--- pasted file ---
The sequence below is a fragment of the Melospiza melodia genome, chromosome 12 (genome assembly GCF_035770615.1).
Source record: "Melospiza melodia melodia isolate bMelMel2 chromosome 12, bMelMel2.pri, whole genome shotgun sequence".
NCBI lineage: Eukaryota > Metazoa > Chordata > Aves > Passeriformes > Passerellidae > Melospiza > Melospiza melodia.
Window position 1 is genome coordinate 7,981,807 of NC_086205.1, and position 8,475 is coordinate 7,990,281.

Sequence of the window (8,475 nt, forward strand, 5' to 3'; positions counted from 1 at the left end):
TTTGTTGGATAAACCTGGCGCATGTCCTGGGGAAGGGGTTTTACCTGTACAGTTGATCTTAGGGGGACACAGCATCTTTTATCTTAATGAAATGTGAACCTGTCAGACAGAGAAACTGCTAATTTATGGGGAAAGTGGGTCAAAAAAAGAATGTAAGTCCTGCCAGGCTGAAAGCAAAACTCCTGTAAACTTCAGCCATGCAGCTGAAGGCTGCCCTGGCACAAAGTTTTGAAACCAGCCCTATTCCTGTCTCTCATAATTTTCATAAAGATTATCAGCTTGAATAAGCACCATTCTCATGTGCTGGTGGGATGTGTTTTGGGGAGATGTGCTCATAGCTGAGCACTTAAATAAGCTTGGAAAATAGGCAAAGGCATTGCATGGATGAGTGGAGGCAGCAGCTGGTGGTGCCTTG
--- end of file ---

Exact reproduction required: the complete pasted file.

The sequence below is a fragment of the Melospiza melodia genome, chromosome 12 (genome assembly GCF_035770615.1).
Source record: "Melospiza melodia melodia isolate bMelMel2 chromosome 12, bMelMel2.pri, whole genome shotgun sequence".
NCBI lineage: Eukaryota > Metazoa > Chordata > Aves > Passeriformes > Passerellidae > Melospiza > Melospiza melodia.
Window position 1 is genome coordinate 7,981,807 of NC_086205.1, and position 8,475 is coordinate 7,990,281.

Sequence of the window (8,475 nt, forward strand, 5' to 3'; positions counted from 1 at the left end):
TTTGTTGGATAAACCTGGCGCATGTCCTGGGGAAGGGGTTTTACCTGTACAGTTGATCTTAGGGGGACACAGCATCTTTTATCTTAATGAAATGTGAACCTGTCAGACAGAGAAACTGCTAATTTATGGGGAAAGTGGGTCAAAAAAAGAATGTAAGTCCTGCCAGGCTGAAAGCAAAACTCCTGTAAACTTCAGCCATGCAGCTGAAGGCTGCCCTGGCACAAAGTTTTGAAACCAGCCCTATTCCTGTCTCTCATAATTTTCATAAAGATTATCAGCTTGAATAAGCACCATTCTCATGTGCTGGTGGGATGTGTTTTGGGGAGATGTGCTCATAGCTGAGCACTTAAATAAGCTTGGAAAATAGGCAAAGGCATTGCATGGATGAGTGGAGGCAGCAGCTGGTGGTGCCTTG